This “P-Gate” exists to restrict vehicle access to the pathway, but in doing so creates a hazard for people cycling.

2. Invest in good maintenance

Pathways should be kept in a smooth condition and be repaved or repaired as needed. Existing gravel trails should be upgraded to pavement if user volumes are high enough. Consider winter-maintaining trails to provide year-round access, and if trails are not winter maintained, consider including a “Spring cleanup” where lingering snowbanks and ice chunks are removed to extend the usage season.

Winter maintaining trails allows them to be useful year-round, rather than being buried in snow for a few month every year.

3. Improve sightlines

Avoid blind corners in the design of new trails by offsetting buildings and trees from the travel surface. Sometimes improving a “blind corner” can be as simple as clearing out some low-lying brush, without any impacts to more valuable mature trees. New trails should be designed to support faster speeds, with wider corners and clear zones. A recent review of design guidance for bicycle pathways in Europe found that it’s most common to design “main routes” for speeds of 30 km/h and “side routes” for 20 km/h.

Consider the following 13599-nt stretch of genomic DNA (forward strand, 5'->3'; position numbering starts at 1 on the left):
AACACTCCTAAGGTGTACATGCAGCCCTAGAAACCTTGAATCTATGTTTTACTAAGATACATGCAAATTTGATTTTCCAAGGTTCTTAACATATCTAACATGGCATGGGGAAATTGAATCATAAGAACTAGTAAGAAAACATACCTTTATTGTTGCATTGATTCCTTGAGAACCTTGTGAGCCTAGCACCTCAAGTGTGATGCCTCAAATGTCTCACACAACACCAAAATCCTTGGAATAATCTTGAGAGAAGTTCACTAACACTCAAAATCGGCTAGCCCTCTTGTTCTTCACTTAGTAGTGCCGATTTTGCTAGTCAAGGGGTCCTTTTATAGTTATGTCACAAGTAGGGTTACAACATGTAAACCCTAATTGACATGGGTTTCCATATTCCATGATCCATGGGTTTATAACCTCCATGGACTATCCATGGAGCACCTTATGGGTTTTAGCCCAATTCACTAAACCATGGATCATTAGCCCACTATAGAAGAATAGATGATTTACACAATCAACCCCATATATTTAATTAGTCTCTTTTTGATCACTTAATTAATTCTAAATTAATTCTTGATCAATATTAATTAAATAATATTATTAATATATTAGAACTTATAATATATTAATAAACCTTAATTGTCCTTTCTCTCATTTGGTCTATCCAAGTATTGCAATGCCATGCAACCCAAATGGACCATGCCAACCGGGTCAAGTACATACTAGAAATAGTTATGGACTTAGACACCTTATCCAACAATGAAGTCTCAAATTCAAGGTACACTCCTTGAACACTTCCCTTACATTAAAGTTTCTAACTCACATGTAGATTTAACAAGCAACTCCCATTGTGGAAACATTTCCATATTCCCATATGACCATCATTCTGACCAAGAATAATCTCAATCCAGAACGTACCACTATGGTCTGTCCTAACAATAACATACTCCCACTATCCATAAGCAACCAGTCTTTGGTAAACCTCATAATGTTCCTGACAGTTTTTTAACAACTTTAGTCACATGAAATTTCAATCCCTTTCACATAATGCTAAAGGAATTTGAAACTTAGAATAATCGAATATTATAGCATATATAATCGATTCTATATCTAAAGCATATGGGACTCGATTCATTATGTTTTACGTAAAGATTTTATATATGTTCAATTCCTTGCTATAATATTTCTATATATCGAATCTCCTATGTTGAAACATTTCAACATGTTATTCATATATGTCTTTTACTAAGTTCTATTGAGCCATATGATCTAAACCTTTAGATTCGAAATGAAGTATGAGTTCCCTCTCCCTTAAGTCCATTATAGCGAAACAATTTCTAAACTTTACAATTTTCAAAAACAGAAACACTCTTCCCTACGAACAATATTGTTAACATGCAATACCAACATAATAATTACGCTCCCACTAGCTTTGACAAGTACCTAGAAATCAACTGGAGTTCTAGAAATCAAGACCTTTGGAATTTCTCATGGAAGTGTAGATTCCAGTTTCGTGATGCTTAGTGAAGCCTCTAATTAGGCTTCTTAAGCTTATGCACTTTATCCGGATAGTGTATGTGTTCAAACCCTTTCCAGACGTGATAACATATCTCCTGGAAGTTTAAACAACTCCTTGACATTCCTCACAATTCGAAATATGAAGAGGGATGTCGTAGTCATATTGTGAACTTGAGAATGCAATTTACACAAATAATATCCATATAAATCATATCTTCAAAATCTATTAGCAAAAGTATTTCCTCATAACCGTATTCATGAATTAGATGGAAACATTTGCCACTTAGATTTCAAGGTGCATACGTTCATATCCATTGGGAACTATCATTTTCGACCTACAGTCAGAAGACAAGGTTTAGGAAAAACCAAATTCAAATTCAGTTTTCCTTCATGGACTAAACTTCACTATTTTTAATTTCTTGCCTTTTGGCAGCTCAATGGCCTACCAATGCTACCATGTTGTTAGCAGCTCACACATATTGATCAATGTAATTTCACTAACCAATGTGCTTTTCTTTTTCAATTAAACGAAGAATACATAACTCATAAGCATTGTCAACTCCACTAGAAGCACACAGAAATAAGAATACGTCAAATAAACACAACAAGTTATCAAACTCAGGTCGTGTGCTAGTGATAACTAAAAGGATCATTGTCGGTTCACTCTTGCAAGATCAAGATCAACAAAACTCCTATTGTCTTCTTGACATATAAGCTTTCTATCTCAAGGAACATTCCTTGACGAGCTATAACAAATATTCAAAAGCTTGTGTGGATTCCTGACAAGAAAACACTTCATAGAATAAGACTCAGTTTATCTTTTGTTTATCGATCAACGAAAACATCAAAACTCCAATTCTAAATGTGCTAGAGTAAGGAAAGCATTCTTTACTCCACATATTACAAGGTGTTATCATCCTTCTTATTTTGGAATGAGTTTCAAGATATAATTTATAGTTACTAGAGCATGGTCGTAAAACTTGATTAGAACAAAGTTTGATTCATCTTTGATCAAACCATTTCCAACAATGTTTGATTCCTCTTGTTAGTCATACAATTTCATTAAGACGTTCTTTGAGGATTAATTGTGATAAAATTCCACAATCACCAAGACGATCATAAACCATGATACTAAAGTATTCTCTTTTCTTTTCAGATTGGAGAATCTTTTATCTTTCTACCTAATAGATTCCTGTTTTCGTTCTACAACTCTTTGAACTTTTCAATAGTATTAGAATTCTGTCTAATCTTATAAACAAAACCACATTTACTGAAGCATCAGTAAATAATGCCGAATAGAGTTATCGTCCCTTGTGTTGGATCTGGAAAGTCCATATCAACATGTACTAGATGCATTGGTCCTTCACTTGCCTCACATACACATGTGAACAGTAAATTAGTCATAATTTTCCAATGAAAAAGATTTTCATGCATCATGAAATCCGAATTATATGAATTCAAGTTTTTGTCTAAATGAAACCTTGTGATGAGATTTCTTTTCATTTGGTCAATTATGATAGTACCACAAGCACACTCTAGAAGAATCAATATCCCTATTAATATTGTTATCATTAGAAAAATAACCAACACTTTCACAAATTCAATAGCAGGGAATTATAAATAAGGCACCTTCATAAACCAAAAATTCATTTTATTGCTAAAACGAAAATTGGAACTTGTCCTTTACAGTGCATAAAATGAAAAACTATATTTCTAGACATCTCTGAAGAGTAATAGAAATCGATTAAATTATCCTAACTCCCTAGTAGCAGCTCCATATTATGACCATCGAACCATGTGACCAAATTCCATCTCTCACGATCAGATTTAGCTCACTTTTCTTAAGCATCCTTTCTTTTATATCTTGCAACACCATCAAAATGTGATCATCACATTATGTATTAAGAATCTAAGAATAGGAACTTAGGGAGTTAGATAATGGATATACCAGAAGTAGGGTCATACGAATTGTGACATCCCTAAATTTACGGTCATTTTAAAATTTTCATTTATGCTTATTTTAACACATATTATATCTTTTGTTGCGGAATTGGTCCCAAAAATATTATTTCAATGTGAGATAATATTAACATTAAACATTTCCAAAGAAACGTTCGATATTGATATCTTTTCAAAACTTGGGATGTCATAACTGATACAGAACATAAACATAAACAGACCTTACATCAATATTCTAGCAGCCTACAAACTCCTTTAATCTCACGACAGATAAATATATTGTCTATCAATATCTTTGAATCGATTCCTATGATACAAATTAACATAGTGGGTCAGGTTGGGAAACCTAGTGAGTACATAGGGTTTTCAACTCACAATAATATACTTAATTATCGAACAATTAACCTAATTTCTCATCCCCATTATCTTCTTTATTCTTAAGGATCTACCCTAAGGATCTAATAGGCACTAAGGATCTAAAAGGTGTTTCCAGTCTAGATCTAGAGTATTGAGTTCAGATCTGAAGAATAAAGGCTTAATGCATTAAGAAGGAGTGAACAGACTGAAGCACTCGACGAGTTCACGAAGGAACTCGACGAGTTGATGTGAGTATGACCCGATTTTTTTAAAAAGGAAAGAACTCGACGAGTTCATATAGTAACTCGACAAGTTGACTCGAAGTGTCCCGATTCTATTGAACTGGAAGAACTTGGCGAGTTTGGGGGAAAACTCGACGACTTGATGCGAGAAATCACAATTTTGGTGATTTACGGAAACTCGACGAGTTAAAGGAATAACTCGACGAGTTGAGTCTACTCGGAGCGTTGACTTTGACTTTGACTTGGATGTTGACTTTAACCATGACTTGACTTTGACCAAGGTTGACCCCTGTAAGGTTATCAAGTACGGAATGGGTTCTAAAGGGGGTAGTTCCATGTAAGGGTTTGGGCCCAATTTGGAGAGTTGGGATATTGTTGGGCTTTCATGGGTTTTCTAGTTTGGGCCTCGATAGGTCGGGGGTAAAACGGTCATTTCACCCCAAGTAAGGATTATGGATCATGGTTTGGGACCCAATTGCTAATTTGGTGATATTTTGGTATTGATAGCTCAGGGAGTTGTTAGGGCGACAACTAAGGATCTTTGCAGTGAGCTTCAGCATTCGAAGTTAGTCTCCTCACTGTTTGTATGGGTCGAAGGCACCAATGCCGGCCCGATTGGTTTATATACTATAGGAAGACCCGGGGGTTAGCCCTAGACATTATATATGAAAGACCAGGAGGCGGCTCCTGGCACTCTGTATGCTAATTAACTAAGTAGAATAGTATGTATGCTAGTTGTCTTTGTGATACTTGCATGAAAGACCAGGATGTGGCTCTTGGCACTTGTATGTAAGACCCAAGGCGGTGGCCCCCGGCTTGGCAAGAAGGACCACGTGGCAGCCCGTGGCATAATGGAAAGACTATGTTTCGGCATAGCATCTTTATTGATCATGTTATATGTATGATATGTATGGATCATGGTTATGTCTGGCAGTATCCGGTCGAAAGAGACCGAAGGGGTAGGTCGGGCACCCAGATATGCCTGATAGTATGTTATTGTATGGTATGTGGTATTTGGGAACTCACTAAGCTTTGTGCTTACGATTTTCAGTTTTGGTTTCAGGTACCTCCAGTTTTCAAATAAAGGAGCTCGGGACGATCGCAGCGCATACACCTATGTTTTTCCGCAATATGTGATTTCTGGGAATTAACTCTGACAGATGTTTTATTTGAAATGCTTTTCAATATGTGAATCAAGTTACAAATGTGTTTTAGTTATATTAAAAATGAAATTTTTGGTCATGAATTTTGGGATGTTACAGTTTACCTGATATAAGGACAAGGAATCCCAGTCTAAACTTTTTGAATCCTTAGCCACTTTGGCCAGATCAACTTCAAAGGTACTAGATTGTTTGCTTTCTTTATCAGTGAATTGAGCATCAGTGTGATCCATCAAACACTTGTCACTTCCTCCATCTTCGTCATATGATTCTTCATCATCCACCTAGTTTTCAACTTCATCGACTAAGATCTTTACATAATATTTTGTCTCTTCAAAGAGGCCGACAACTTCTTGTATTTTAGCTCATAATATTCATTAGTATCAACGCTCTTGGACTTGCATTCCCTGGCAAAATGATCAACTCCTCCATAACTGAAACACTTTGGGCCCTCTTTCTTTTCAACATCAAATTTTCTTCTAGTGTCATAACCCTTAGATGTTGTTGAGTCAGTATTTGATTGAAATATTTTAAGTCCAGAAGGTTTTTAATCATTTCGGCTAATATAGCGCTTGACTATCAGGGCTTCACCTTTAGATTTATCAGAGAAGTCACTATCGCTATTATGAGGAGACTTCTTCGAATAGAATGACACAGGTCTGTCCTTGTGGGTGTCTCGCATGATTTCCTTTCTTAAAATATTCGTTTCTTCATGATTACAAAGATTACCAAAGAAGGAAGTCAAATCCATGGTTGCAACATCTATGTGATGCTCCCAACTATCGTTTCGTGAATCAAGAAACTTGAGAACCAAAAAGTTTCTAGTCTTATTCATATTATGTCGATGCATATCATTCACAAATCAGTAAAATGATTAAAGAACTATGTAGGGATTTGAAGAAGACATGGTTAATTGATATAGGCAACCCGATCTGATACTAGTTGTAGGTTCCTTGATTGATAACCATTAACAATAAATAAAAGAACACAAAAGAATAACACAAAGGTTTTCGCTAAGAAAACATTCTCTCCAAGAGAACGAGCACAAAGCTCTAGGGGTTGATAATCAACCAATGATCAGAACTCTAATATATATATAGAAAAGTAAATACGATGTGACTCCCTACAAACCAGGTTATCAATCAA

Sharp corners create a greater risk of collisions from people falling off their bicycles.

4. Build a wider pathway

While a 3m (10ft) trail only provides enough space for two cyclists to pass each other, a 3.5m (12ft) trail is wide enough so that two people walking side-by-side can be overtaken by a cyclist. At 4.0m (13ft), four people cycling abreast can pass each other. The range of possibilities continues to increase as the path gets wider.

At greater than 3m wide, this MUP in Ottawa allows enough space for a cyclist to overtake another while passing an oncoming cyclist.

5. Separate the users